9. Britain will secretly borrow hundreds of billions to prevent defaulting on their debt

    10. Direct democracy will reinstate a previous “person” who will then attempt to take revenge through harsh legal actions against alleged culprits

  2. 2 ThaiCrisis 1 February 2009 at 7:18 am

    Overall, I share your views. But it’s an extreme scenario.
    I doubt about points 1 and 2 and 10.

    This times, thai banks are not really on the front line (they were in 97). We have NPL of course, they will grow, but we can’t compare with european and US banking systems.

    Violent protests in Bangkok and the return of Thaksin ? Too early I think. After 2009.

  3. 3 fall 1 February 2009 at 12:01 pm

    Hold on a damn minute! 66,000,000,000 per month on salary? How many civil servant are they employing?
    Let’s guess 1,000,000 civil servant, that would roughly be salary of 66,000 per person/month. No, I dont think they would earn that much.
    What’s going on here?

  4. 4 Insanity 1 February 2009 at 12:15 pm

    New tax breaks to save jobs considered

    http://www.bangkokpost.com/business/economics/10789/new-tax-breaks-to-save-jobs-considered

    ”But, frankly, the government cannot offer tax relief to everyone. As it stands, government revenue this fiscal year looks set to be more than 130 billion baht below target,” Dr Somchai said.

  5. 5 Prokster 1 February 2009 at 12:20 pm

    On Thai banks you are right. They will see a long slide down from here, but will not fall to levels seen during the local crash. Brokers and finance companies will suffer more than the banks, but what we will see is a change in their LT lending habits as manufacturing itself changes due to the global contraction in capacity that is under way.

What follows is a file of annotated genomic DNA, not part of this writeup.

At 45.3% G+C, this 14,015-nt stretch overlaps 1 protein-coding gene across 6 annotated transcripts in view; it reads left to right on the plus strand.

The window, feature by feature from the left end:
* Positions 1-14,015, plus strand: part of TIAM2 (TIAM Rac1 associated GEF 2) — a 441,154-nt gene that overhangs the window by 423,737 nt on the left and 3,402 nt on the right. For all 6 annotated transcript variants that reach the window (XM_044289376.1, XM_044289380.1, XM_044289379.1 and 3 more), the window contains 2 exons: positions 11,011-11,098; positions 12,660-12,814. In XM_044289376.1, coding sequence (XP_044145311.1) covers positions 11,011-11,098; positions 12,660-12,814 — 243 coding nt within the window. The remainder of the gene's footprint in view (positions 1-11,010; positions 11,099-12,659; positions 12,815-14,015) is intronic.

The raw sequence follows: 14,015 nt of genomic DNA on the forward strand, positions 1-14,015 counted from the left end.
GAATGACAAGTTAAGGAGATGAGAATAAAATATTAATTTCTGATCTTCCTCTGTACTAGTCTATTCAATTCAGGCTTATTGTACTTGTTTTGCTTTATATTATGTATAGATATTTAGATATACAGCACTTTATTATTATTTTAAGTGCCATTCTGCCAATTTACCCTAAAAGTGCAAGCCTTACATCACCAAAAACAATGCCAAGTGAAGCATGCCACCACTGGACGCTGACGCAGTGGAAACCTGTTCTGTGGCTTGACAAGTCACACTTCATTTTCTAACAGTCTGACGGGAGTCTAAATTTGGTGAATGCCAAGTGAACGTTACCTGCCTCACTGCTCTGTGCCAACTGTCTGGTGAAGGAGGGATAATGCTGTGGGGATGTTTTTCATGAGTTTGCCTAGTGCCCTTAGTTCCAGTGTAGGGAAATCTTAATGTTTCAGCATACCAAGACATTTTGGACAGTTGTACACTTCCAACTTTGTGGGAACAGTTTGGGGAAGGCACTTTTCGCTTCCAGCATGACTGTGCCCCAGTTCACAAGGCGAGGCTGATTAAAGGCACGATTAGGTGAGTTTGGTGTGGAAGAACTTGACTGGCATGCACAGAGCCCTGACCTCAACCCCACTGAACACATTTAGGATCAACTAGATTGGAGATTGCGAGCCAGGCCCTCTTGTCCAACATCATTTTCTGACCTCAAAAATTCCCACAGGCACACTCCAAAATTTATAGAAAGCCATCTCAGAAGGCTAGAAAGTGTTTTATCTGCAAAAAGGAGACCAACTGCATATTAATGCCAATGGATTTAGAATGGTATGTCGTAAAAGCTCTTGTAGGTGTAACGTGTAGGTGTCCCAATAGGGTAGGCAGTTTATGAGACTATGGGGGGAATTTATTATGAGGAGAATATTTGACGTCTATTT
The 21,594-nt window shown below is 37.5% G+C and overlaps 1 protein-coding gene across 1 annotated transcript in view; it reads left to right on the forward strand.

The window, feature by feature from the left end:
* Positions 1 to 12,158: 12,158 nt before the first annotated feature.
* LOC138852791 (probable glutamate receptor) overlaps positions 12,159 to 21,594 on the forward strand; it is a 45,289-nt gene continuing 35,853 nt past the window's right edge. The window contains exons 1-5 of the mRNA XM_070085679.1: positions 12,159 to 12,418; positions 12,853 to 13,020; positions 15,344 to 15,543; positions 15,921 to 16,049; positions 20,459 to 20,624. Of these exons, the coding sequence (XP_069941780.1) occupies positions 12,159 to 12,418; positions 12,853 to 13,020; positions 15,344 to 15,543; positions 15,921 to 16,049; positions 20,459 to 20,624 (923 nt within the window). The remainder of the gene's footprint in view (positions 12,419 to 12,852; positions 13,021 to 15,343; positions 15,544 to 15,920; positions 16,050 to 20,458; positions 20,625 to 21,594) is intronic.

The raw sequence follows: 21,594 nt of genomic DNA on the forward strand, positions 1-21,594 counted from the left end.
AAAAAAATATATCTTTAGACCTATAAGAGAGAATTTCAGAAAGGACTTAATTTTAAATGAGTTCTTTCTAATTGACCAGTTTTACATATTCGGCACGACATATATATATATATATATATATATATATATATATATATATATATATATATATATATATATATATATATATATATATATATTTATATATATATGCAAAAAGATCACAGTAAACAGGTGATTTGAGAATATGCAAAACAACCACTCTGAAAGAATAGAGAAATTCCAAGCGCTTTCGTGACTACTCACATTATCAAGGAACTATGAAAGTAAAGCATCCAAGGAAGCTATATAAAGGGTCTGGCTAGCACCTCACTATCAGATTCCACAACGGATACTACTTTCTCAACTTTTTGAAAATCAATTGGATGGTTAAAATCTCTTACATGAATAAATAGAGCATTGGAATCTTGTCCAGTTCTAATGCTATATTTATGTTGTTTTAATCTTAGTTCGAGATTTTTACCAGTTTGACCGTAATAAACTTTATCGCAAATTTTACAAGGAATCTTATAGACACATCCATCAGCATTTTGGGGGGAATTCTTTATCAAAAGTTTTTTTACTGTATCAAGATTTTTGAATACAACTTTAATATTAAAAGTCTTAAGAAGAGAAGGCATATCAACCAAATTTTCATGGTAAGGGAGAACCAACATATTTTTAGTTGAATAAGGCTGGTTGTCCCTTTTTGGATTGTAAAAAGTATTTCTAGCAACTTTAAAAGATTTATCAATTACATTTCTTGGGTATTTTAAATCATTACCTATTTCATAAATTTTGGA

Things do not look good for TH, but there will be plenty of others with riots and huge protests with more violence than the 80’s, so it’s hard to fell good about things even if you are still in a job.

    In terms of gold doubling, it is possible but I assume it will only occur through a massive push on margined futures, not through demand for the physical. I think US$ 1200-1300 is a more likely possibility. The local Chinese gold merchants are disgrace…not willing to hand over cash when the price spiked to >900. They are handing out paper. At least the SET gold futures will be something for locals to use as hedge…if the Yaworat lobby powers fail to derail it a 2nd time.

  6. 6 Insanity 1 February 2009 at 1:17 pm

    ThaiCrisis
    Do you have any information on food inflation within Thailand?

    Food inflation is increasing worldwide. It seems that food prices are unaware that they should be falling, because they are instead rising fast all around the world.